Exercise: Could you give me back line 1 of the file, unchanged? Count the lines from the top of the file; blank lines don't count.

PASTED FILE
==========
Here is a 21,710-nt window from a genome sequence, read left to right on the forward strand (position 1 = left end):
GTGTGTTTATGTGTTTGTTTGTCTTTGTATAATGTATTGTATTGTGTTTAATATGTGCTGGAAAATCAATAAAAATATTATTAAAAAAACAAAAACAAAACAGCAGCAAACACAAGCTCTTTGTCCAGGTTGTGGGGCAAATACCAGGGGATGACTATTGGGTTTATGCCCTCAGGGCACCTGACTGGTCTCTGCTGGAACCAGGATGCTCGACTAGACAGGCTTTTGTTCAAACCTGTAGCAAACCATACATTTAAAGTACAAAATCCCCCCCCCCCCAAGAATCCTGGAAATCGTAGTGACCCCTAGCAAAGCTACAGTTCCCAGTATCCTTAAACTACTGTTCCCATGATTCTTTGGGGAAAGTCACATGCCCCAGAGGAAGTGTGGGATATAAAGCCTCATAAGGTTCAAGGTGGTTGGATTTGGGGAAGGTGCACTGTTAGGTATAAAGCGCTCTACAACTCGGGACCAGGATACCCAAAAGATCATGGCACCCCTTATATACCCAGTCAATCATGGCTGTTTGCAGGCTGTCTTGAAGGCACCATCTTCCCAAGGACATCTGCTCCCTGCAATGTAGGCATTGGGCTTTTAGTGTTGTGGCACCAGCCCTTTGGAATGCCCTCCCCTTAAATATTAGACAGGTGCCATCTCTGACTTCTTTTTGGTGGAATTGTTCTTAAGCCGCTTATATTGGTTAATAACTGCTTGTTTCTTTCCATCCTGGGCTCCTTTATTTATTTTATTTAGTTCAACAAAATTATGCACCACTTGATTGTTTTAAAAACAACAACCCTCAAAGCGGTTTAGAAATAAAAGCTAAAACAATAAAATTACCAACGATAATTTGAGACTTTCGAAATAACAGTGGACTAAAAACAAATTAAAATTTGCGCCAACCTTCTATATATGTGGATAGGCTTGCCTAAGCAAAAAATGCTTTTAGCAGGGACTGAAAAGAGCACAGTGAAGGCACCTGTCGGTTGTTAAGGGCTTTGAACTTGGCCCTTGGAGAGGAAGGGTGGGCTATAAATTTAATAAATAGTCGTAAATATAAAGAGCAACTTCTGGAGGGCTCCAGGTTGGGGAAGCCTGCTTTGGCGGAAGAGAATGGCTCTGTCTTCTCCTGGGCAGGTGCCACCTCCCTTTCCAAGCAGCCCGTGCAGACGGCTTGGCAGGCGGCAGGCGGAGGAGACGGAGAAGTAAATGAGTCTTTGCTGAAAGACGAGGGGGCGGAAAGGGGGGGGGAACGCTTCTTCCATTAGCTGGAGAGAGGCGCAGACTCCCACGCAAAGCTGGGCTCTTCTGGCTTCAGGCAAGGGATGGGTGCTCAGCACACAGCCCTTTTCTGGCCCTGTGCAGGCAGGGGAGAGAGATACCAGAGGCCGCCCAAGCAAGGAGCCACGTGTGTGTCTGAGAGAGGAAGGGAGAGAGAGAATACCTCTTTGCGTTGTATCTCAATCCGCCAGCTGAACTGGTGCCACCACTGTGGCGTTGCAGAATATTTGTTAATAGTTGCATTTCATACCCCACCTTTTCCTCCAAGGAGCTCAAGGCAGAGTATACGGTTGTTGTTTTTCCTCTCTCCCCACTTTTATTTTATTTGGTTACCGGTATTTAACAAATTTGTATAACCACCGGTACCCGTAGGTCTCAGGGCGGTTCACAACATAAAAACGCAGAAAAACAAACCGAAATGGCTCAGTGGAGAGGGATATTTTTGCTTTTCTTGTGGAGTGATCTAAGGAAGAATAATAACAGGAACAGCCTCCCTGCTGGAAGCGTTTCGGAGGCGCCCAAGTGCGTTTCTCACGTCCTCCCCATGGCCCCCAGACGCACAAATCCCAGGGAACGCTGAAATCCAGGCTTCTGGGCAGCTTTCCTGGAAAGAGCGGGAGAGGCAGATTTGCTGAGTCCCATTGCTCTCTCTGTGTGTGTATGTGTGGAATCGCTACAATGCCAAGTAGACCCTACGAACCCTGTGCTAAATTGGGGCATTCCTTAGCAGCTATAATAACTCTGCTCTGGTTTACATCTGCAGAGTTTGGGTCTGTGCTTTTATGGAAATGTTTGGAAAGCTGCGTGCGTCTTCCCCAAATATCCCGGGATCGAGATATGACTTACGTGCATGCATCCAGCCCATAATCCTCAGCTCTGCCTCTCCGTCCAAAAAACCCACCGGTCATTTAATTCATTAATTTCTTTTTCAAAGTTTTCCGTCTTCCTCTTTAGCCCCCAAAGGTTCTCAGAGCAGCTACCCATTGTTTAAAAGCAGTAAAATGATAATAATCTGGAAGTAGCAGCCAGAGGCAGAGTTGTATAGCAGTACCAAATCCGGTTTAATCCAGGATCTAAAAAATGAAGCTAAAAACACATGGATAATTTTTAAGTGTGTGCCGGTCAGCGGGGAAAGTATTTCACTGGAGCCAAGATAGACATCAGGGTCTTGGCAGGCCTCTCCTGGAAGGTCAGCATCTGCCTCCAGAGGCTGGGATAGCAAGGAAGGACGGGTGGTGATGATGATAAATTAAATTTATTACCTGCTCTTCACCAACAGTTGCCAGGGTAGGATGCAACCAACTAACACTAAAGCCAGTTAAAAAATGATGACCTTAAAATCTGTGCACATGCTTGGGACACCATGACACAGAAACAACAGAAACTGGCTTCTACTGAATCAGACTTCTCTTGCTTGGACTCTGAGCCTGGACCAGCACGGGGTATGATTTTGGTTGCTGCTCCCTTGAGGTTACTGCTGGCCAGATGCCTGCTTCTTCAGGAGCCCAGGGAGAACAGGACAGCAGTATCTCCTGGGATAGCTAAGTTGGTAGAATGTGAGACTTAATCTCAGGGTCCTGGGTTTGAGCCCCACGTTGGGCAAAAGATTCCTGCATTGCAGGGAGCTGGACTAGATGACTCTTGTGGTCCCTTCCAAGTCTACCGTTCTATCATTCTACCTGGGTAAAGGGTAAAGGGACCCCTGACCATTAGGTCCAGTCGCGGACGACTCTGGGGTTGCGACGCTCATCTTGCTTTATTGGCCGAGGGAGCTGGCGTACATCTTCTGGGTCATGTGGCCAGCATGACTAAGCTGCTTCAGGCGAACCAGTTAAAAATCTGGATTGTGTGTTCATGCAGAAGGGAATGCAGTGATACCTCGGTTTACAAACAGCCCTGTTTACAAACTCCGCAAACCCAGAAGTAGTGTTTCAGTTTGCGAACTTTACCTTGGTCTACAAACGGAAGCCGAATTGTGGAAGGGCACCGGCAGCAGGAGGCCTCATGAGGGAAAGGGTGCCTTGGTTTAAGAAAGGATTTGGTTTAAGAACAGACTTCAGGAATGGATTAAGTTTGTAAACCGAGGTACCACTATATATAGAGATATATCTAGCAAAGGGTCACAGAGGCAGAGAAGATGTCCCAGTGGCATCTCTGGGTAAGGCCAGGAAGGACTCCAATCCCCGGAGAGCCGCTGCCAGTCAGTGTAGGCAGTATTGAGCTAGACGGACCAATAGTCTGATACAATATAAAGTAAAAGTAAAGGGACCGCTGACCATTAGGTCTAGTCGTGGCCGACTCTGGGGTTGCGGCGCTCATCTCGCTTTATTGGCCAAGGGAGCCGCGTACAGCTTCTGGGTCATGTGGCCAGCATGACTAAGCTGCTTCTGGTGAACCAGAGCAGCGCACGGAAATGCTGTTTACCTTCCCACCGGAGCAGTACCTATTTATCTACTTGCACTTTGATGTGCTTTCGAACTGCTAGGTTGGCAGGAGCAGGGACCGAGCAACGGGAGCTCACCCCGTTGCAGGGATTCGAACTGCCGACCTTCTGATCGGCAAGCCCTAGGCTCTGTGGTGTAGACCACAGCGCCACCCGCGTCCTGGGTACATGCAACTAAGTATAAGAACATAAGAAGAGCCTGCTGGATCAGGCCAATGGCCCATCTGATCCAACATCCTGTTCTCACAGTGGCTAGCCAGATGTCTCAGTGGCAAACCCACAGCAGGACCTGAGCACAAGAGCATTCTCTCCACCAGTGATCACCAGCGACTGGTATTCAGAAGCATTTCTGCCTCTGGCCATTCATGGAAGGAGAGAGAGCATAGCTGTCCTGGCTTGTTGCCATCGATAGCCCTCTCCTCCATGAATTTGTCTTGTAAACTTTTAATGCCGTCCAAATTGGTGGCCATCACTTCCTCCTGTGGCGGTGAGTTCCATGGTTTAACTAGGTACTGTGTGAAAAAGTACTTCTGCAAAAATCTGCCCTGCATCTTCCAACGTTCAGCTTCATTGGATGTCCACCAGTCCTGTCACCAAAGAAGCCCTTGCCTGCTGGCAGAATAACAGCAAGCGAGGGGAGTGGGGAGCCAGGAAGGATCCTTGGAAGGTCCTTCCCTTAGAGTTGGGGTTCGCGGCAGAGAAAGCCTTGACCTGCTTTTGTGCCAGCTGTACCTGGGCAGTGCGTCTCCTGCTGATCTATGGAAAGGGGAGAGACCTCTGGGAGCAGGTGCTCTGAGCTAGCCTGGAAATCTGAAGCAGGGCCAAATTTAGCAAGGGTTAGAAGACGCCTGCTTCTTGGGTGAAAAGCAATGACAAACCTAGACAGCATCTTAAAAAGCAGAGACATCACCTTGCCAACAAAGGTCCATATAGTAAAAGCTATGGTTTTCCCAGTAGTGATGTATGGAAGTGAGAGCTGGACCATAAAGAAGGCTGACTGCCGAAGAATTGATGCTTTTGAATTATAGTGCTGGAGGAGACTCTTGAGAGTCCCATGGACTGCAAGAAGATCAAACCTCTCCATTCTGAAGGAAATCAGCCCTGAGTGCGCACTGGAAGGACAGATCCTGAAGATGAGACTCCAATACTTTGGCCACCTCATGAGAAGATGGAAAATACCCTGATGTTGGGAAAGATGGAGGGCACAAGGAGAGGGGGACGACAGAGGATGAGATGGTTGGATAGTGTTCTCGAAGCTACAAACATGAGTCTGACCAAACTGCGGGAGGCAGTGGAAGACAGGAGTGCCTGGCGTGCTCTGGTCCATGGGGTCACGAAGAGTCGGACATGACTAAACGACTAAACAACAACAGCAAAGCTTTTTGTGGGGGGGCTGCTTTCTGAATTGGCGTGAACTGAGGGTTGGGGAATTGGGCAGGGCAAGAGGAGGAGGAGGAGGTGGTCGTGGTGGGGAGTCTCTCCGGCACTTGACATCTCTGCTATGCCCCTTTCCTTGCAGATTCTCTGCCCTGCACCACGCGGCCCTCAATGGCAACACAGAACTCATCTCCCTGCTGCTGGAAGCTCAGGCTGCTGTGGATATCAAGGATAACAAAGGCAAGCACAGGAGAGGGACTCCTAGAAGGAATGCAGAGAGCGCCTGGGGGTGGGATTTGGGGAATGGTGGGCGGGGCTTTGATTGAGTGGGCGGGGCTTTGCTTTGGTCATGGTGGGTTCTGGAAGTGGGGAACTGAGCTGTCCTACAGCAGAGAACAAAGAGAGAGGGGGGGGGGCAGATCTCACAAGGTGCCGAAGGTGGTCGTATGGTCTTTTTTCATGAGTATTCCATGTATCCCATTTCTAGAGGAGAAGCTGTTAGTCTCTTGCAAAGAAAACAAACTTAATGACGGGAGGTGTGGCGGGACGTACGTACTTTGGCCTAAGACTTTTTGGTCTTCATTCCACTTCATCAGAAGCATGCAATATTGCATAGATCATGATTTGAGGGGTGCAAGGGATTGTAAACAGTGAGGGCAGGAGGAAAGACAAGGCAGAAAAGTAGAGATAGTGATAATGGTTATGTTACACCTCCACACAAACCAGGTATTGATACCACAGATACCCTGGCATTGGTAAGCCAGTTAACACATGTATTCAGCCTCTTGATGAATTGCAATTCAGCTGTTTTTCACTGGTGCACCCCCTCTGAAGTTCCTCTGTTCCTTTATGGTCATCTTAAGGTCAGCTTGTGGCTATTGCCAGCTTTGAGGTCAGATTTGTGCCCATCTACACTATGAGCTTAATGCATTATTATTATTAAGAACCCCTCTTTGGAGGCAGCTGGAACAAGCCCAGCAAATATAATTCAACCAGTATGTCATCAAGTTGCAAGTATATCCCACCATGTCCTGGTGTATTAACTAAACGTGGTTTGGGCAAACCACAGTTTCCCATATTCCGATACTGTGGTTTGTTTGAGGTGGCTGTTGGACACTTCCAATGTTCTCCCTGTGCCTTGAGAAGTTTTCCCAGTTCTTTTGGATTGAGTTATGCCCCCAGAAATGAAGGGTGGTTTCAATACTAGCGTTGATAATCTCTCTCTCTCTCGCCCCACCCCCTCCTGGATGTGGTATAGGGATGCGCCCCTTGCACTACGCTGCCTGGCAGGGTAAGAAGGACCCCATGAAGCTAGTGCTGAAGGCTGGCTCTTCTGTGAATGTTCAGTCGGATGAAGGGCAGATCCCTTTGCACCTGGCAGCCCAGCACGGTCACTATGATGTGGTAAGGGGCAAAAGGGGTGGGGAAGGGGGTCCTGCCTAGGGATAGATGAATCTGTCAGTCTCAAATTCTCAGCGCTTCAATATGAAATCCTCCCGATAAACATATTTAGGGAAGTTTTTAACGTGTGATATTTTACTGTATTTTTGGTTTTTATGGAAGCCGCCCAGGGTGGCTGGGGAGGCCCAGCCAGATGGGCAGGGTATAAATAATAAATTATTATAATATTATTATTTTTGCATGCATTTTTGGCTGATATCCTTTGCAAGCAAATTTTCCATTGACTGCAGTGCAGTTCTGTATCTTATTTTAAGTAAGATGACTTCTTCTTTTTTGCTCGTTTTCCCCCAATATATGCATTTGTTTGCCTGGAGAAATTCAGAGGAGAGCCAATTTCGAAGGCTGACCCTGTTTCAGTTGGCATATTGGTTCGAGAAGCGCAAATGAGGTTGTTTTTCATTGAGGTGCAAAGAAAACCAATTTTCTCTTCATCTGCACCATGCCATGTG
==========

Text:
Here is a 21,710-nt window from a genome sequence, read left to right on the forward strand (position 1 = left end):